Role Of African Americans In Wwii

1525 words - 6 pages

Those studying the experience of African Americans in World War II consistently ask one central question: “Was World War II a turning point for African Americans?” In elaboration, does World War II symbolize a prolongation of policies of segregation and discrimination both on the home front and the war front, or does it represent the start of the Civil Rights Movement that brought racial equality? The data points to the war experience being a transition leading to the civil rights upheavals of the 1960s.
World War II presented several new opportunities for African Americans to participate in the war effort and thereby begin to earn an equal place in American society and politics. From the beginning of the war, the black media urged fighting a campaign for a “Double Victory”: a global victory against fascism at the warfront and national victory over racism at the homefront. In spite of the literary and artistic achievements of the Harlem Renaissance, the economic or political gains that the black community expected did not come to light from the African American participation in the First World War. (Perry 89) Thus the black media aimed to obtain that foothold that would bring about racial equality. They emphatically declared that there would be no lessening of racial activism, in order to present a consolidated front to America’s enemies.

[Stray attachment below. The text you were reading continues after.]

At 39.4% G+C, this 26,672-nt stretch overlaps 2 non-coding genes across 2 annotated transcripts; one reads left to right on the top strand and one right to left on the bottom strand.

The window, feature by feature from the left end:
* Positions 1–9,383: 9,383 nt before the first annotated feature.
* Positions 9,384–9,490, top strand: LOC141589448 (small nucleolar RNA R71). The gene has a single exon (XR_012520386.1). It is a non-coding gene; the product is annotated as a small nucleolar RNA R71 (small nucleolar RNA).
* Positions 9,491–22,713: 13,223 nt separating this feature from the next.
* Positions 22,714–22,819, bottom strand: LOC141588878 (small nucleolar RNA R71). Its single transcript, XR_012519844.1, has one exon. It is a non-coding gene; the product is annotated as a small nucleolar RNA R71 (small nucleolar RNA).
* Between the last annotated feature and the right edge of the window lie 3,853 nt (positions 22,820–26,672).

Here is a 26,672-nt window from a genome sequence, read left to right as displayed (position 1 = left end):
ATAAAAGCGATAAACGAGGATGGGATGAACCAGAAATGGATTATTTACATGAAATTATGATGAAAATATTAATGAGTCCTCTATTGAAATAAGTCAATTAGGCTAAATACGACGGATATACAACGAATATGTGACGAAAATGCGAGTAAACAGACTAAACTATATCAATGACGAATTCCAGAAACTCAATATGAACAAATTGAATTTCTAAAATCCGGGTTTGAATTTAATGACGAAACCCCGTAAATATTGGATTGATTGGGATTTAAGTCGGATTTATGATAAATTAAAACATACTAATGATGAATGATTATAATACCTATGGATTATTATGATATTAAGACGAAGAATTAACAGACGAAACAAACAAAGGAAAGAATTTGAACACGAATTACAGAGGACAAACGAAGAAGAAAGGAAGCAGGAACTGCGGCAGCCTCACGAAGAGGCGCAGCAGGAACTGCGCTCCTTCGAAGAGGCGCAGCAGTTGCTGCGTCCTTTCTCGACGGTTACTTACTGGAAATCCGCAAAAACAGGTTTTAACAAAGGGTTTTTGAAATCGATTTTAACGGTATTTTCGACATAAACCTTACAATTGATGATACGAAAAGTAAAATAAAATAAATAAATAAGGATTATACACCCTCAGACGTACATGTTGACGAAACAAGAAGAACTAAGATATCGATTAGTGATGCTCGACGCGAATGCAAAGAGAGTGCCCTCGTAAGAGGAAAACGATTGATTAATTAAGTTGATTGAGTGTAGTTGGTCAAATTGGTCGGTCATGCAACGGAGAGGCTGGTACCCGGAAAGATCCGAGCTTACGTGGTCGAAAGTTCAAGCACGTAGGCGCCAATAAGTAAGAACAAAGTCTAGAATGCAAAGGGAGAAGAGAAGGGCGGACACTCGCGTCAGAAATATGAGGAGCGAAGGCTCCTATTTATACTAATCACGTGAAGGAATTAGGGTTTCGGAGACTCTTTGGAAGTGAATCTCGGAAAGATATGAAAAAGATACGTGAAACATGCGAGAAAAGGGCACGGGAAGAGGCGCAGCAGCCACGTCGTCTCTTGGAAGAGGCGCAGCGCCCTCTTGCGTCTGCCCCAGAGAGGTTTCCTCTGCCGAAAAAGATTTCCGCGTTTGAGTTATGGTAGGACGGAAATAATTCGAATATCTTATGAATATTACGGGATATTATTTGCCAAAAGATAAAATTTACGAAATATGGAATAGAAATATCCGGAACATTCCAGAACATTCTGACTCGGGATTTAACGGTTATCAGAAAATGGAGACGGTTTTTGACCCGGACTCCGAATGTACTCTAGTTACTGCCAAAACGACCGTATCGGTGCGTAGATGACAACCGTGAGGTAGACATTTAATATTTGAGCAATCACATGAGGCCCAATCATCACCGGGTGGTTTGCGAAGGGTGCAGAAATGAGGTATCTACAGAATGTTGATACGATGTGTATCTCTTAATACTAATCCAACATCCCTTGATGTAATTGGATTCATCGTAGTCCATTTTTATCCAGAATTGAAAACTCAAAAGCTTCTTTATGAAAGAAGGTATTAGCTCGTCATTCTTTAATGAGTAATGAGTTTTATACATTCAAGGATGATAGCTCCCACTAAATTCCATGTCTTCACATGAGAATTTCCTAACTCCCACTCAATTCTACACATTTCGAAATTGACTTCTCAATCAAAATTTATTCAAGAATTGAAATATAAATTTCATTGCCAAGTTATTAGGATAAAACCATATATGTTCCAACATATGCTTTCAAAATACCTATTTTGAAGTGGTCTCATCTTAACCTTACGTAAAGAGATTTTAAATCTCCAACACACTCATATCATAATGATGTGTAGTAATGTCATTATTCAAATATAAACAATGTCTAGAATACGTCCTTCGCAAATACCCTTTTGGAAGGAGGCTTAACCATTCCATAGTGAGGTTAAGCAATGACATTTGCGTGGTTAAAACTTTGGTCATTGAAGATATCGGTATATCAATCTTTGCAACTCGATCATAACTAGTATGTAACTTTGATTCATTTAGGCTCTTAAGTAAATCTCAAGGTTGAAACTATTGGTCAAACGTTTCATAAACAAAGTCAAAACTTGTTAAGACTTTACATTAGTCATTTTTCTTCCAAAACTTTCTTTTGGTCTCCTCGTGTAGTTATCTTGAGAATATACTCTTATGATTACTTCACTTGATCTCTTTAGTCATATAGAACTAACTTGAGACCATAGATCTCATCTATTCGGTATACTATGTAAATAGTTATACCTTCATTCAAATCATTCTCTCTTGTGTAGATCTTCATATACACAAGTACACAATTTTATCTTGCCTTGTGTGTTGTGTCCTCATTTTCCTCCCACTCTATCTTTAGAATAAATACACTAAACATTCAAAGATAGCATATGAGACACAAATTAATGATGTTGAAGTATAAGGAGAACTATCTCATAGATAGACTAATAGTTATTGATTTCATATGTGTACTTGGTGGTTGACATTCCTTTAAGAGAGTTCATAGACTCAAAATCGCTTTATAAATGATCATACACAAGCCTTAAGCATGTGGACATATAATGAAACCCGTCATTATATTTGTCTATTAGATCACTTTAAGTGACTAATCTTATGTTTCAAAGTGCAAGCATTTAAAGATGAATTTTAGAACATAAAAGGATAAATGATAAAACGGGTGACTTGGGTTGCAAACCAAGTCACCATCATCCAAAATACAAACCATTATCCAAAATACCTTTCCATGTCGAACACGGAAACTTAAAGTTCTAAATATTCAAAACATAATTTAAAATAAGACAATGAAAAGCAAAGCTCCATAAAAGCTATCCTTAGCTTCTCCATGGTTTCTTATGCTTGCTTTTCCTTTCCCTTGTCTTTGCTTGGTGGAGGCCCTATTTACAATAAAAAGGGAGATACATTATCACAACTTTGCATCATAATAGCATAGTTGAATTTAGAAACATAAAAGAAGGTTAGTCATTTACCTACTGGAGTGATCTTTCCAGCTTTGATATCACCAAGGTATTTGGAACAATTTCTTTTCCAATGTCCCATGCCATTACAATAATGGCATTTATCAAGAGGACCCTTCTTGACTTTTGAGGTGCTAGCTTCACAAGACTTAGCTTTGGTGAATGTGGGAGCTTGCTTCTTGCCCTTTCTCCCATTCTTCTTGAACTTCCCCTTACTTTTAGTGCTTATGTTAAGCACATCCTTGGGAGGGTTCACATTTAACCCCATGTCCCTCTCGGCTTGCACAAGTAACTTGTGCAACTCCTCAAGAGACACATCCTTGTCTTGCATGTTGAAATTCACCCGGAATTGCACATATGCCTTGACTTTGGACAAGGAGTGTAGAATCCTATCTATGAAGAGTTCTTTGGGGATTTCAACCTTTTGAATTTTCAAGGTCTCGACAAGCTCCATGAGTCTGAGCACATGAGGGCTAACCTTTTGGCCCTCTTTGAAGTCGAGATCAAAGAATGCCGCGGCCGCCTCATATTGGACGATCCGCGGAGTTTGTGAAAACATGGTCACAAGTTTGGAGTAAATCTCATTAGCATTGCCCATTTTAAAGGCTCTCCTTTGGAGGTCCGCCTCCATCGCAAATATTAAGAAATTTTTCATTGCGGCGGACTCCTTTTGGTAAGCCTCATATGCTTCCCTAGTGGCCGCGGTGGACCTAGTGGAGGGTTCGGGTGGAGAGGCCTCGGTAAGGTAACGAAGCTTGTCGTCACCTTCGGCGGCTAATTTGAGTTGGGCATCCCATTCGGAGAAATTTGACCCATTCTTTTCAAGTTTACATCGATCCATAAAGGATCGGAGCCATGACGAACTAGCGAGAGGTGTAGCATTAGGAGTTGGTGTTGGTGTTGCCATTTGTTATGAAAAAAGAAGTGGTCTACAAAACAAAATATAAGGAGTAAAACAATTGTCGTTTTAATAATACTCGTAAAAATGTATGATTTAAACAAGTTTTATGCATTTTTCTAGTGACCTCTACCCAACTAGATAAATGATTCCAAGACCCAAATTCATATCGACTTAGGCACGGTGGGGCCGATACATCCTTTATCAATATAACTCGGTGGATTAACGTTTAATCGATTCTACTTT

On the home front, A. Philip Randolph’s threat to force a march on Washington to advocate for civil rights in wartime employment represented this new stance. When government defense contracting first started in the early 1940s, the US government acquiesced to the demands of many corporations that solely stipulated white hiring. For instance, of 100,000 aircraft workers in 1940, only 240 of them were black and a majority of them occupied unskilled positions such as janitors. (Jeffries 107) To protest this discrimination against African Americans, the head of the powerful Brotherhood of Sleeping Car Porters, A. Randolph threatened a march on the nation’s capital with 100,000 African Americans. Attempting to avoid this embarrassingly large protest, President F.D.Roosevelt sent his wife and the Mayor of New York to negotiate with Randolph. The duo negotiators offered to call business leaders, requiring that they hire African American workers. However, this gesture, did not fulfill Randolph’s demands for racial equality, thus he refused to withdraw. Three days before the march was to take place, FDR signed Executive Order 8802 that banned discrimination in government hiring just as Randolph had demanded. In addition, Executive Order 8802 established the Fair Employment Practice Committee (FEPC) to address reports of disobedience. (Perry 88) Although the under­funded and under­staffed FEPC had no legal enforcement power, it wielded the power of public hearings and cancellation of government contracts which applied pressure to businesses and unions to create a climate of impartiality or racial equality. (Takaki...

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